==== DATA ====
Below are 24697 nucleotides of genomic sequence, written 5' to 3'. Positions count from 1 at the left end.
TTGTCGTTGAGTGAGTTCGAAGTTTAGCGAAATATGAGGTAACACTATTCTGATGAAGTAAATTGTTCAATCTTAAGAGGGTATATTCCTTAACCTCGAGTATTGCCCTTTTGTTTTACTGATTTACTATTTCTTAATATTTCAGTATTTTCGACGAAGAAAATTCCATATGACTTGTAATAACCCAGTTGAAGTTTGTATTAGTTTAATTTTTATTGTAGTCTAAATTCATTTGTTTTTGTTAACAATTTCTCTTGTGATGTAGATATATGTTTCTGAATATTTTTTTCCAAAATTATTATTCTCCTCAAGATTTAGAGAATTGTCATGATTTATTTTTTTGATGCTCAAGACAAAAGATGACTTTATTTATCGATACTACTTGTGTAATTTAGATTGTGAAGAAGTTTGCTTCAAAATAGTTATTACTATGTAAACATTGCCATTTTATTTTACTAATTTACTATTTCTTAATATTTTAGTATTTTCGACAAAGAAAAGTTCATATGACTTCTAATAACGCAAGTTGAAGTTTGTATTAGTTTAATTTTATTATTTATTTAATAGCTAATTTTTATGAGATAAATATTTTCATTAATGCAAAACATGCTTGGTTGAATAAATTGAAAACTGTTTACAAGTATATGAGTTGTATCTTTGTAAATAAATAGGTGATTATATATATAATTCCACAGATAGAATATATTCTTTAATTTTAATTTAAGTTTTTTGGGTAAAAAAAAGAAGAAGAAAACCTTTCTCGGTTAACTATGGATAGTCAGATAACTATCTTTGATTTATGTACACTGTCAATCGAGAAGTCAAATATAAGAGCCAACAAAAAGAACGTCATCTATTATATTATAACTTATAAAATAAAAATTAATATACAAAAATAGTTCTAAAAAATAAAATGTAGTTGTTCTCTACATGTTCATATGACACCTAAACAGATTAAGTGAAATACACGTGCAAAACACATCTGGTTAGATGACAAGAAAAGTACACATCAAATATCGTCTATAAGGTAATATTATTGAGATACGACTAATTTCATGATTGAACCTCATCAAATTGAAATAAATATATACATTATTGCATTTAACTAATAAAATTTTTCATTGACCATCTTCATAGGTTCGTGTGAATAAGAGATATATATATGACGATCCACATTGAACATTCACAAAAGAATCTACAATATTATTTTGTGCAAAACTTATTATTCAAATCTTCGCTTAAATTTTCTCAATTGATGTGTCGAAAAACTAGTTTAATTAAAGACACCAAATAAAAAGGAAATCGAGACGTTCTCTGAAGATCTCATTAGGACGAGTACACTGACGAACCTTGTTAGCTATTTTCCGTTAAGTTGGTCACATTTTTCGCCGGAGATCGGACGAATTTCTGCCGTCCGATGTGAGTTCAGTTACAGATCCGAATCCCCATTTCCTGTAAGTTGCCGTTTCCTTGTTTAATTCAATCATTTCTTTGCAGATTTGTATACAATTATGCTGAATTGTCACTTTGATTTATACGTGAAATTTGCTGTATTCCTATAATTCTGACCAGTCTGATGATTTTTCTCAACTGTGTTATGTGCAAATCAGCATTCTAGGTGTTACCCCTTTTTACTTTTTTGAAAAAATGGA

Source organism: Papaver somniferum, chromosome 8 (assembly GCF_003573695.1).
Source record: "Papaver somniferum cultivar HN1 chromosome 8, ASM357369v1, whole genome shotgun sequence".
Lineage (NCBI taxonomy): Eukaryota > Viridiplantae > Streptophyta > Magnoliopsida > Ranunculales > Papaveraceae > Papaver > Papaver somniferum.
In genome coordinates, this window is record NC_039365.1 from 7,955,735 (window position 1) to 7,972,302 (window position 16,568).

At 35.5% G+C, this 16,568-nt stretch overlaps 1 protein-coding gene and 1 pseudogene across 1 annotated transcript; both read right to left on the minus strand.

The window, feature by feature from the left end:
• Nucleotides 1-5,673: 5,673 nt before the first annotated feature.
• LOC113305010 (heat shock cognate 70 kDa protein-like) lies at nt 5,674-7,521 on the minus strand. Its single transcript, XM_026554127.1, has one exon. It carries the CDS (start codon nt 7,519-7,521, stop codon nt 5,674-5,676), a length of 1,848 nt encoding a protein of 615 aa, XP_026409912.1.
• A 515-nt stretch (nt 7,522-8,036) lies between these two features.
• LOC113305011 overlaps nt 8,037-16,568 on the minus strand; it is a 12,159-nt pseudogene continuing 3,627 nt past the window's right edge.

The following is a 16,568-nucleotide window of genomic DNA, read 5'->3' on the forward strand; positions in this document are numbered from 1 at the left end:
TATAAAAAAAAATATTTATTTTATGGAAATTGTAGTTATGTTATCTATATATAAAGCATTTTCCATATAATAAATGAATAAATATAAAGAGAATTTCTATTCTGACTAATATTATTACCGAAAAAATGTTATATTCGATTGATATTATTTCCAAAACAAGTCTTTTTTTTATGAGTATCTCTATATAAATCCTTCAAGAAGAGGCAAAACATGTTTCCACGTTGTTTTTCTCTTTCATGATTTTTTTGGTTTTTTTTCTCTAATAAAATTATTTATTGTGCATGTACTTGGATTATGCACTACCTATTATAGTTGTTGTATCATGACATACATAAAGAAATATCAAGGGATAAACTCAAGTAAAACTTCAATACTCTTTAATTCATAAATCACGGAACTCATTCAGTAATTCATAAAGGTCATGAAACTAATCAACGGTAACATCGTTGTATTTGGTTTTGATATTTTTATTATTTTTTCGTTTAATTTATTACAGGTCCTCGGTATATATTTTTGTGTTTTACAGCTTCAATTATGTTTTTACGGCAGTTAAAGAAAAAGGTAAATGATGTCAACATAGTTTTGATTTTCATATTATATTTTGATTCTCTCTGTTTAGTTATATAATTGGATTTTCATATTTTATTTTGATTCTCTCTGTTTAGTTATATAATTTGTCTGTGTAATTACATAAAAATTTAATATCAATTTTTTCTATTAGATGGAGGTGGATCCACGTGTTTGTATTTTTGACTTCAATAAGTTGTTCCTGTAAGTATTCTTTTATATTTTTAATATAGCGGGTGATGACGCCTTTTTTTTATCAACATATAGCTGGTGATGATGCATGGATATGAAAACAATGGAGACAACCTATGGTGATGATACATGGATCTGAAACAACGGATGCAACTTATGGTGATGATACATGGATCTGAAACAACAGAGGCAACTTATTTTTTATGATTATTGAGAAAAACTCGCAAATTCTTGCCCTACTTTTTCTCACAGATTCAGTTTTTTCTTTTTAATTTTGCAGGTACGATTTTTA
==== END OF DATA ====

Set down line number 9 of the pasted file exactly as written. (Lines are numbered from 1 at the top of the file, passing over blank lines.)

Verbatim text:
• Nucleotides 1-5,673: 5,673 nt before the first annotated feature.